Cell-based fish: seafood of the future?
BlueNalu is a San Diego-based start-up company that is developing seafood products from fish cells in a process called cellular aquaculture. In a recent culinary demonstration, the company has shown how its first commercial product — yellowtail amberjack — performs during various cooking applications. This is a step towards the company’s plans to introduce cell-based seafood in a test market within the next two years.
“Our team has successfully produced whole-muscle portions of yellowtail fish fillet, derived directly from fish cells, in which our product performs the same way as a conventional fish fillet in all cooking applications.This is an enormous accomplishment, and we don’t believe that any other company worldwide has been able to demonstrate this level of product performance in a whole-muscle seafood product thus far,” said Lou Cooperhouse, President and CEO of BlueNalu.
The yellowtail can be cooked via direct heat, steamed, fried in oil, and marinated in an acidified solution for dishes like poke, ceviche and kimchi. The medallions can also be prepared in the raw state. During the demonstration, BlueNalu Corporate Chef Gerard Viverito prepared fish tacos, seafood bisque, poke and kimchi dishes, all using BlueNalu’s yellowtail product. Viverito described each recipe, as well as his experience and enthusiasm working with recipes that span choices on typical restaurant menus from appetisers to soups to mains.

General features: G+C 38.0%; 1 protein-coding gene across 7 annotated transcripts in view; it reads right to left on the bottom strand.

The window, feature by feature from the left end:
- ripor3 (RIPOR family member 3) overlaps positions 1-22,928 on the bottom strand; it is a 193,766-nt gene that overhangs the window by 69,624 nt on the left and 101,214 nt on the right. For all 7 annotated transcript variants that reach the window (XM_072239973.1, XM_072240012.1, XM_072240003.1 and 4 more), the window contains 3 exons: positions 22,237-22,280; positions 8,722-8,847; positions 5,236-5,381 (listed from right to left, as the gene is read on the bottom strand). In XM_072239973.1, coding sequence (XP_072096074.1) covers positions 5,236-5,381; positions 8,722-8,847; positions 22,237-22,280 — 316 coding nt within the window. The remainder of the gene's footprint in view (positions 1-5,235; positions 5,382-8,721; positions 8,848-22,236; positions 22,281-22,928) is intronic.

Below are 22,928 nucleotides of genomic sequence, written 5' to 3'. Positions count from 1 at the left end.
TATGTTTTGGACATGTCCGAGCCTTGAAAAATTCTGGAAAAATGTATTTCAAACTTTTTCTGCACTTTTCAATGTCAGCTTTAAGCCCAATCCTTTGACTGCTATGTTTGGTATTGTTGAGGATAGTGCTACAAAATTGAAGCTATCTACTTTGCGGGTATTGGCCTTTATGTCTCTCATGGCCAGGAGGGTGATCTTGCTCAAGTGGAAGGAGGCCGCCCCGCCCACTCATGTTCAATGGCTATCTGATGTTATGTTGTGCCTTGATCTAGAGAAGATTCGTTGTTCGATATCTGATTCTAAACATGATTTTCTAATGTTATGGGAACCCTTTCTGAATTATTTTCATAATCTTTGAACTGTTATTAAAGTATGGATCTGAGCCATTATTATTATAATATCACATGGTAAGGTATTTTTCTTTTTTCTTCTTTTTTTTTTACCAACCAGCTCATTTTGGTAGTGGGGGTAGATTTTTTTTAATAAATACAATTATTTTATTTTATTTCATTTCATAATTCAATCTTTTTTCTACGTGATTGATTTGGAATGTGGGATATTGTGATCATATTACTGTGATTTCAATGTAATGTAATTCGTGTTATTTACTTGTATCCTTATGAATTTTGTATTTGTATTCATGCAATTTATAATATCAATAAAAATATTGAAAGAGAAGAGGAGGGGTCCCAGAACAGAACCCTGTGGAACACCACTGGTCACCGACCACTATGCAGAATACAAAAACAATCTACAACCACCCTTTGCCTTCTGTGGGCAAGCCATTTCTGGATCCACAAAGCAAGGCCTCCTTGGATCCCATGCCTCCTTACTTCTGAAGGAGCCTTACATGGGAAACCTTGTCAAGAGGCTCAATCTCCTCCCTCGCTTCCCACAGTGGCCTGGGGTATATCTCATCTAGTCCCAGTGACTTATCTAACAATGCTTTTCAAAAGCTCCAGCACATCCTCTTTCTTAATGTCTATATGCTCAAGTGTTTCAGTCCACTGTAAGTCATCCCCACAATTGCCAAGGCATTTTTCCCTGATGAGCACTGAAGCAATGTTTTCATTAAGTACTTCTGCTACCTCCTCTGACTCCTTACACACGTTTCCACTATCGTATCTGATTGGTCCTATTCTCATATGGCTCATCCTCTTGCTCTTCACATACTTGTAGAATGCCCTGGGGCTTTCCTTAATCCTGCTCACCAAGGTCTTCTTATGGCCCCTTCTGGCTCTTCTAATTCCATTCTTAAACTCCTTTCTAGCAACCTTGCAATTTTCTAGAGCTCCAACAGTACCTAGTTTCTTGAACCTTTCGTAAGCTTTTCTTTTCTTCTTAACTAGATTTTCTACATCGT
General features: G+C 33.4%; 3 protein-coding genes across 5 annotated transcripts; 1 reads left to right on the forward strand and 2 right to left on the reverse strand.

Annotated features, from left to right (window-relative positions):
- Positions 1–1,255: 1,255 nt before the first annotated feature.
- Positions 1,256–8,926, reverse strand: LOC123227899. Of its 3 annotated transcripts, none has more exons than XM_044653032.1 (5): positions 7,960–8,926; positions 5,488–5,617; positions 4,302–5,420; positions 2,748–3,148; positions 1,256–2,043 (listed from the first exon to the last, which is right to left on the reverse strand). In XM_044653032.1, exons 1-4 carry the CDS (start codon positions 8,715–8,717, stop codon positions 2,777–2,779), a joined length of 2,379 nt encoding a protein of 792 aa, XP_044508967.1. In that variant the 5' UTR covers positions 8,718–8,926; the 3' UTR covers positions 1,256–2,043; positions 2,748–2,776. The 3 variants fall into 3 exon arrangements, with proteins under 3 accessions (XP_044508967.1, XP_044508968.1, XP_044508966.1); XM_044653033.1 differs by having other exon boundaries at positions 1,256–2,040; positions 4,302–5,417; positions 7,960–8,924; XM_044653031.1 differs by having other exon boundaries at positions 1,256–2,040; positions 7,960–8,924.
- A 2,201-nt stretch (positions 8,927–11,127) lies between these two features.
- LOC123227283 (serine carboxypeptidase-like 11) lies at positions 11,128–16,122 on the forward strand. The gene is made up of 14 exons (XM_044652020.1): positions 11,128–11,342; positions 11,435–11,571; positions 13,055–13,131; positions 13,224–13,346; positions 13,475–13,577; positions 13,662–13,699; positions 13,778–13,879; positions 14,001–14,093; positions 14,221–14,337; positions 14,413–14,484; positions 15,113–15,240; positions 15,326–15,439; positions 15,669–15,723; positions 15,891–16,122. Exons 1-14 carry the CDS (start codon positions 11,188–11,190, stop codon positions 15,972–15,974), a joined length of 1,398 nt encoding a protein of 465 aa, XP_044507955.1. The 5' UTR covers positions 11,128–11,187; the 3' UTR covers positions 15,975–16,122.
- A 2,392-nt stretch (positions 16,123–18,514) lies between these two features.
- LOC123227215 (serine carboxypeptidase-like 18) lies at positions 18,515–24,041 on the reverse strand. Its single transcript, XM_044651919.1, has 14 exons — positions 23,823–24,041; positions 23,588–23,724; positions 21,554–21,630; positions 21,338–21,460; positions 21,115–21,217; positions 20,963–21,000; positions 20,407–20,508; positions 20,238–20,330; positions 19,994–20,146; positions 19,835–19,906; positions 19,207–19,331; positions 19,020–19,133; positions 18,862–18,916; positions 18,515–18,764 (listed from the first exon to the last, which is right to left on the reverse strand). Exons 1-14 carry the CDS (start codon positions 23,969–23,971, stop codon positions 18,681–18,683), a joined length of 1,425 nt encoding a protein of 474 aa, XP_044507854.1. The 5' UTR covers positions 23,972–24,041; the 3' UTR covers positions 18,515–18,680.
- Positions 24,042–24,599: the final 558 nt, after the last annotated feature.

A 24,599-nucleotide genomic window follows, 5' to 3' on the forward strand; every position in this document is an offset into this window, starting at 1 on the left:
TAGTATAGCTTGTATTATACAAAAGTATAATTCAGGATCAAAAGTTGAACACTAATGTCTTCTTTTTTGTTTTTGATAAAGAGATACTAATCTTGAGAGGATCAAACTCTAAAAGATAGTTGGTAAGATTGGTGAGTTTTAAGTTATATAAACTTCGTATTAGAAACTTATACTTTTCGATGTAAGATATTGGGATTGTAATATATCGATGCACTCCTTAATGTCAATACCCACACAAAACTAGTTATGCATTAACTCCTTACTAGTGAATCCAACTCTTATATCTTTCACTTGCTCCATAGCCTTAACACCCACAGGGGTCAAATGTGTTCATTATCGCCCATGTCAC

“As a chef, I’m extremely excited about cooking with a whole-muscle, cell-based seafood product, as this represents sustainability in a whole new way. I feel great about cooking with seafood that I know supports ocean health and species biodiversity. In addition, I don’t have to worry about bones, fish scales, filleting or having to throw away any unused fish parts,” said Viverito.
“When we started this company, there was very little available science on the long-term propagation of fish muscle cells and no reliable culture protocol. Creating a whole-muscle product from fish cells that are grown without genetic modification requires considerable innovation,” said Chris Dammann, CTO of BlueNalu.
The company’s science and technology team is now focusing on launching their products into a test market, having demonstrated success with a range of other finfish species, including mahi mahi and red snapper. It has plans for commercialisation, culminating in large-scale production facilities that meet Good Manufacturing Practices (GMP) guidelines and comply with regulatory requirements determined by the FDA for food production.
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